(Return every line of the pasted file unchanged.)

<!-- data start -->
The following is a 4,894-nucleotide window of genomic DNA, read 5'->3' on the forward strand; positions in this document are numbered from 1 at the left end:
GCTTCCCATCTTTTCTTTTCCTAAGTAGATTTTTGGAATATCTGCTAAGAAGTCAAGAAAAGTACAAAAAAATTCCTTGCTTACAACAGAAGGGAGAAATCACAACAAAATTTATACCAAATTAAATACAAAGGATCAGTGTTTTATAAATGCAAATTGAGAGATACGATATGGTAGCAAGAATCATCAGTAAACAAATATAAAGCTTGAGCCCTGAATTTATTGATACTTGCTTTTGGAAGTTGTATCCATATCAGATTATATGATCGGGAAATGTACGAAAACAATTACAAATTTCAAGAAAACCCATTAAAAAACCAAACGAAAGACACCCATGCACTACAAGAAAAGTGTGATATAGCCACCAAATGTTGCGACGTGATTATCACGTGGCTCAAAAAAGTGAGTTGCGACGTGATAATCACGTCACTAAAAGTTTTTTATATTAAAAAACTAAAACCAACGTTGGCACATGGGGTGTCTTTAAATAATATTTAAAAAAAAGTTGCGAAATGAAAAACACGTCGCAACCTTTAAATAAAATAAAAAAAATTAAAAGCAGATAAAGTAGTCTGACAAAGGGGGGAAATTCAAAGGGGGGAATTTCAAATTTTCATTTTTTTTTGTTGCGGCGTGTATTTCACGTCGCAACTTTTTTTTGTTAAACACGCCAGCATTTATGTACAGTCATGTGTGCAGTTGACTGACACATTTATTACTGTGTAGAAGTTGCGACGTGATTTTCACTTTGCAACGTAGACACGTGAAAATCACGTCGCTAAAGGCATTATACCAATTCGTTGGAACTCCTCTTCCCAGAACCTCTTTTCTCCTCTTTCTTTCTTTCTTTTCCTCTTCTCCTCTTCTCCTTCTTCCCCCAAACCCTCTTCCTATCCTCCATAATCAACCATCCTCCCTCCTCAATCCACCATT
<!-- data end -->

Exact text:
The following is a 4,894-nucleotide window of genomic DNA, read 5'->3' on the forward strand; positions in this document are numbered from 1 at the left end:
GCTTCCCATCTTTTCTTTTCCTAAGTAGATTTTTGGAATATCTGCTAAGAAGTCAAGAAAAGTACAAAAAAATTCCTTGCTTACAACAGAAGGGAGAAATCACAACAAAATTTATACCAAATTAAATACAAAGGATCAGTGTTTTATAAATGCAAATTGAGAGATACGATATGGTAGCAAGAATCATCAGTAAACAAATATAAAGCTTGAGCCCTGAATTTATTGATACTTGCTTTTGGAAGTTGTATCCATATCAGATTATATGATCGGGAAATGTACGAAAACAATTACAAATTTCAAGAAAACCCATTAAAAAACCAAACGAAAGACACCCATGCACTACAAGAAAAGTGTGATATAGCCACCAAATGTTGCGACGTGATTATCACGTGGCTCAAAAAAGTGAGTTGCGACGTGATAATCACGTCACTAAAAGTTTTTTATATTAAAAAACTAAAACCAACGTTGGCACATGGGGTGTCTTTAAATAATATTTAAAAAAAAGTTGCGAAATGAAAAACACGTCGCAACCTTTAAATAAAATAAAAAAAATTAAAAGCAGATAAAGTAGTCTGACAAAGGGGGGAAATTCAAAGGGGGGAATTTCAAATTTTCATTTTTTTTTGTTGCGGCGTGTATTTCACGTCGCAACTTTTTTTTGTTAAACACGCCAGCATTTATGTACAGTCATGTGTGCAGTTGACTGACACATTTATTACTGTGTAGAAGTTGCGACGTGATTTTCACTTTGCAACGTAGACACGTGAAAATCACGTCGCTAAAGGCATTATACCAATTCGTTGGAACTCCTCTTCCCAGAACCTCTTTTCTCCTCTTTCTTTCTTTCTTTTCCTCTTCTCCTCTTCTCCTTCTTCCCCCAAACCCTCTTCCTATCCTCCATAATCAACCATCCTCCCTCCTCAATCCACCATT